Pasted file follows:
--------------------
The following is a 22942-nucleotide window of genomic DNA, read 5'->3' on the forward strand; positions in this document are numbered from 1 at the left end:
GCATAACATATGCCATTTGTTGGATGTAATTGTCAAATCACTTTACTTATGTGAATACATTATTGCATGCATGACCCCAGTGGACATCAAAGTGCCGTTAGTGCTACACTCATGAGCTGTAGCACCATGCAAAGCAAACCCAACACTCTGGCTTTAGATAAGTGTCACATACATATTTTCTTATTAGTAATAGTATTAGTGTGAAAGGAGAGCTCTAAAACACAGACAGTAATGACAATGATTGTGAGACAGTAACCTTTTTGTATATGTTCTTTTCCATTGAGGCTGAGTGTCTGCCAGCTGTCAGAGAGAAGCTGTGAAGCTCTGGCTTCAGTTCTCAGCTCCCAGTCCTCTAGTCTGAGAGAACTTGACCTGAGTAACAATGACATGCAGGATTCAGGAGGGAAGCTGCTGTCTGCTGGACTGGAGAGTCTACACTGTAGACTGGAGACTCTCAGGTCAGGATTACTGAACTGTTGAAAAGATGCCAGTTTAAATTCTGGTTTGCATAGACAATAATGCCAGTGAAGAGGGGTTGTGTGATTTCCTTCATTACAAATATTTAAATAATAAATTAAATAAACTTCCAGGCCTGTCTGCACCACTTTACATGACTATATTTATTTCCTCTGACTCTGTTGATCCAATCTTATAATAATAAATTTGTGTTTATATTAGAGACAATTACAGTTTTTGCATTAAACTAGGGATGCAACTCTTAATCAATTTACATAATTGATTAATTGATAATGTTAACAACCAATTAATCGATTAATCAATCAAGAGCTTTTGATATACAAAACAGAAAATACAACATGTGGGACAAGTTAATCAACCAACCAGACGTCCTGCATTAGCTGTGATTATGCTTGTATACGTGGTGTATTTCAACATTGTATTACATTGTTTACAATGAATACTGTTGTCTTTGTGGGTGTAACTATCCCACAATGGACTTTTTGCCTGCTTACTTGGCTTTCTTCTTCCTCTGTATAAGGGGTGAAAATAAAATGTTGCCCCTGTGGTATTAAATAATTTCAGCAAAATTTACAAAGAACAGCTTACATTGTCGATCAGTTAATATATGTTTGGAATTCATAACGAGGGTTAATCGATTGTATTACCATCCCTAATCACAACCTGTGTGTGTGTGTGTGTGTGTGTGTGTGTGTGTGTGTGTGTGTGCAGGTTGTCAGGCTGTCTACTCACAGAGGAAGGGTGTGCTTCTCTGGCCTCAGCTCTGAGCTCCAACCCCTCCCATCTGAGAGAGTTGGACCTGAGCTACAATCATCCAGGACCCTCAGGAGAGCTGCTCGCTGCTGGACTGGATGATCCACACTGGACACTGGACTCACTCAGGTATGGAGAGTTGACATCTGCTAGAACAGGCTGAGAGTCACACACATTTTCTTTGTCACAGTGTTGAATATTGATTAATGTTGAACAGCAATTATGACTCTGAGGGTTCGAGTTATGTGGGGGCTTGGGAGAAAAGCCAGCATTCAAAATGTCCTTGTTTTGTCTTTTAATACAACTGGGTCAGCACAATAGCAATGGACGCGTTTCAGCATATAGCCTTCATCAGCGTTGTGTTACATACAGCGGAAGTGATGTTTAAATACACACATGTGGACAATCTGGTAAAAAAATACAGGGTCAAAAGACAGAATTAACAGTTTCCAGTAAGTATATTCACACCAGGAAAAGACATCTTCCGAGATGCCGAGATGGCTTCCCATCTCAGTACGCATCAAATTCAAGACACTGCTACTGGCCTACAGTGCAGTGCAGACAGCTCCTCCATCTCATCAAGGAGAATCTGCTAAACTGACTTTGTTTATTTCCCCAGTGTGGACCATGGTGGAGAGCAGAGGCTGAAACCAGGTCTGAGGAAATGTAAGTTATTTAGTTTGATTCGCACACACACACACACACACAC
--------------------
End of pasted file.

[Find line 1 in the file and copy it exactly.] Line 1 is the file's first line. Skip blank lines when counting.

The following is a 22942-nucleotide window of genomic DNA, read 5'->3' on the forward strand; positions in this document are numbered from 1 at the left end: